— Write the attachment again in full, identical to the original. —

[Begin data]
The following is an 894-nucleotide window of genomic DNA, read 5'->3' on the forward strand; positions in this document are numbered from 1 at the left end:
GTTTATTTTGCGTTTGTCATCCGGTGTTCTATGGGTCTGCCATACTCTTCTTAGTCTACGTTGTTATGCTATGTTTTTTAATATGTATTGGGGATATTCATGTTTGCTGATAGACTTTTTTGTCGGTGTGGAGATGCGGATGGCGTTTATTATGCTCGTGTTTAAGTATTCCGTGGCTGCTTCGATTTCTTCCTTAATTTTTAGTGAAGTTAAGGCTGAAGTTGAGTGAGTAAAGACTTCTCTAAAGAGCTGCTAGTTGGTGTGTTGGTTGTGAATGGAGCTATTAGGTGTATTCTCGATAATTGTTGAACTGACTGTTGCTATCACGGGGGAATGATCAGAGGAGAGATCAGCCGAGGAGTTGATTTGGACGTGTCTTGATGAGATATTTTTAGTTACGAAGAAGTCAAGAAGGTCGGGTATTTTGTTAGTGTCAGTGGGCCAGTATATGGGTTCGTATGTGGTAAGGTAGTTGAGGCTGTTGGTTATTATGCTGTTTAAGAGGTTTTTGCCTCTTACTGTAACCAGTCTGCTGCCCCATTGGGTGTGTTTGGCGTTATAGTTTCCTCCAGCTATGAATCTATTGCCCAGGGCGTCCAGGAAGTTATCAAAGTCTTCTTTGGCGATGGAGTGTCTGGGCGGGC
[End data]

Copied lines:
The following is an 894-nucleotide window of genomic DNA, read 5'->3' on the forward strand; positions in this document are numbered from 1 at the left end:
GTTTATTTTGCGTTTGTCATCCGGTGTTCTATGGGTCTGCCATACTCTTCTTAGTCTACGTTGTTATGCTATGTTTTTTAATATGTATTGGGGATATTCATGTTTGCTGATAGACTTTTTTGTCGGTGTGGAGATGCGGATGGCGTTTATTATGCTCGTGTTTAAGTATTCCGTGGCTGCTTCGATTTCTTCCTTAATTTTTAGTGAAGTTAAGGCTGAAGTTGAGTGAGTAAAGACTTCTCTAAAGAGCTGCTAGTTGGTGTGTTGGTTGTGAATGGAGCTATTAGGTGTATTCTCGATAATTGTTGAACTGACTGTTGCTATCACGGGGGAATGATCAGAGGAGAGATCAGCCGAGGAGTTGATTTGGACGTGTCTTGATGAGATATTTTTAGTTACGAAGAAGTCAAGAAGGTCGGGTATTTTGTTAGTGTCAGTGGGCCAGTATATGGGTTCGTATGTGGTAAGGTAGTTGAGGCTGTTGGTTATTATGCTGTTTAAGAGGTTTTTGCCTCTTACTGTAACCAGTCTGCTGCCCCATTGGGTGTGTTTGGCGTTATAGTTTCCTCCAGCTATGAATCTATTGCCCAGGGCGTCCAGGAAGTTATCAAAGTCTTCTTTGGCGATGGAGTGTCTGGGCGGGC